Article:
Microprocessors 56 and 242 use a process illustrated by the binary decision tree shown in FIG. 4 to determine the rate at which data is encoded in a forward link and reverse link transmission, respectively. The reverse link rate determination process is the same as the forward link rate determination process with the exception of some of the threshold values in the expressions. The threshold values in the process are a function of the link and can be modified for different environments. Table 1 gives a set of value for the ten thresholds of FIG. 4. The inputs to the process are collectively known as "error metrics" and comprise CRC results Q1 and Q2, Yamamoto Quality Metrics Q4 and Q8, and Symbol Error Rates S1, ##EQU3## which correspond to microprocessor inputs from either FIG. 2 or FIG. 3.

The values for T1 -T10 as expressed in Table I are based on the number of symbols per frame. The number of symbols per frame is 384 symbols/frame for the forward link communication, encoded at rate one-half, and 576 symbols/frame for reverse link communication, encoded at rate one-third, as stated above. On the reverse link, due to the rate one-third encoding, the encoder produces three symbols of output for each data bit of input. The entries in Table I reflect a "short cut" in the error comparison process on the reverse link. Instead of comparing each of the three symbols output from the encoder to the originally received symbols, the comparator only compares two of the three symbols. This process reduces the required parallel circuitry while yielding the same average results as comparing all three symbols. Therefore the entries given in Table I reflect the comparison of 384 symbols/frame (equal to the two-thirds of the actual 576 symbols received each frame) and a corresponding scaling in the S1, S2, S4, and S8 values. The most general expression for the empirical results of Table I are given in the columns labeled Forward Link % and Reverse Link % which give T1 -T10 as a percentage of the number of symbols in a frame.

              TABLE I______________________________________    Forward  Reverse    Forward ReverseThreshold    Link     Link       Link %  Link %______________________________________T1  15       15          3.9%    3.9%T2  77       110        20.1%   28.6%T3  60       84         15.6%   21.9%T4  10       10          2.6%    2.6%T5  10       10          2.6%    2.6%T6  64       96         16.7%   25%T7  60       76         15.6%   19.8%T8  60       76         15.6%   19.8%T9  64       96         16.7%   25%.sup. T10    71       78         18.5%   20.3%______________________________________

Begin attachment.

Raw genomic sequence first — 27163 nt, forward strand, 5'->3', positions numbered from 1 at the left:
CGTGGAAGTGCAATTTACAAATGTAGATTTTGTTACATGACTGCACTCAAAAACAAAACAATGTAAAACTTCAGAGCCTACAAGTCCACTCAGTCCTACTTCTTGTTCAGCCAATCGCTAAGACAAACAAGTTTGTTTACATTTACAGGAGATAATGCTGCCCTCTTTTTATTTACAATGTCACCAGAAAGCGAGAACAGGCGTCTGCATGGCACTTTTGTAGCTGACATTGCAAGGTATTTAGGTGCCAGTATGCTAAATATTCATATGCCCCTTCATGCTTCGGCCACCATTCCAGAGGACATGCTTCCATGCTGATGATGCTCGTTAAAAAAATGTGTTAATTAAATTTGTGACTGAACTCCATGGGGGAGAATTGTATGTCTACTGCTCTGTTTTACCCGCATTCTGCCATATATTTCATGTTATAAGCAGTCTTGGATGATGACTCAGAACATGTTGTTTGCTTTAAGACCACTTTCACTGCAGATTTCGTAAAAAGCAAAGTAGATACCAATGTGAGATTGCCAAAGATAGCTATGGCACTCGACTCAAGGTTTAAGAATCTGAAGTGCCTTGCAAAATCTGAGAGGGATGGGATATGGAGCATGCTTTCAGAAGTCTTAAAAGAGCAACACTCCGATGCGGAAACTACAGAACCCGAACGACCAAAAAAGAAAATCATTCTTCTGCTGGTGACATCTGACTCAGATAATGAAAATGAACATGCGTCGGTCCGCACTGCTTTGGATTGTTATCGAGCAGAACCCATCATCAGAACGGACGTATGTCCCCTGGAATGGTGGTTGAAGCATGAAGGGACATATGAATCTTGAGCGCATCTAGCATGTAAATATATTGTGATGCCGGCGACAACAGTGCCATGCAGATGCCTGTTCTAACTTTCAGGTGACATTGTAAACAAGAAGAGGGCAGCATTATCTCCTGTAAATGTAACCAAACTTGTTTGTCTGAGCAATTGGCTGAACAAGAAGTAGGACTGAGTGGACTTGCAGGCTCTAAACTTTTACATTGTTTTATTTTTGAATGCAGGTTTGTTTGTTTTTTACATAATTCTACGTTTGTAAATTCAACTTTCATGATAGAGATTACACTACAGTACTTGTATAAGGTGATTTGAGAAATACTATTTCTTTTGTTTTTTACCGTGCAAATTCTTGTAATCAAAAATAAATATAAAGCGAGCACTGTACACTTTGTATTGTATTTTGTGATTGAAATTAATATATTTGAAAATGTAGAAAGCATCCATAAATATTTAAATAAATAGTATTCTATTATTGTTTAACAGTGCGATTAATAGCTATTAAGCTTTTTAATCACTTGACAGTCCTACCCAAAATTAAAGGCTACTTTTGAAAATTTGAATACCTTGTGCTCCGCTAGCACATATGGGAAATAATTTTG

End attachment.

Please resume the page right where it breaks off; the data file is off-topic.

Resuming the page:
With regard to Table I, it should be noted that the expressions in both the forward link process and the reverse link process shown in FIG. 4 reflect the results of empirical studies primarily on voice data for the particular frame and modulation numerology disclosed herein and in the copending patent applications previously identified and U.S. Pat. No. 5,103,459. Other expressions may provide better results when non-voice data, such as facsimile data, is transmitted or when the system is operating over a different environment, such as indoor environments. Accordingly, other values may be readily used in the Symbol Error Rate comparisons, for comparison levels and added constant values.

The process described with reference to FIG. 4 is executed once for each frame. To normalize the input to the decision process, the S values for the non-full rate data processes are multiplied times the inverse of the data rate. In this case ##EQU4## Upon beginning the process for the frame if the expression at node 124 is true, then the microprocessor proceeds to node 126; if false, then the microprocessor proceeds to node 128. At node 124, the expression "Q1=1 & Q2=1" signifies that CRC result Q1 is equal to one and CRC result Q2 is equal to one. In this embodiment, CRC values of one (1) and zero (0) respectively represent that the CRC for the received frame of data was correct and incorrect respectively. Throughout the tree, the symbol "&" denotes a Boolean AND operator, the symbol "|" denotes a Boolean OR operator, and the symbols "=" and "≦" both denote relational operators.

At node 126, the expression "S1≦S2+T1 " signifies that Symbol Error Rate S1 is less than or equal to Symbol Error Rate S2 plus a threshold value T1 which is equal to 15 for both the forward and reverse links according to Table I. If the expression at node 126 is true, then the microprocessor determines that the rate is full-rate at output 127 and provides a corresponding frame rate indication; if false, then the microprocessor determines that the rate is half-rate at output 129 and provides a corresponding frame rate indication.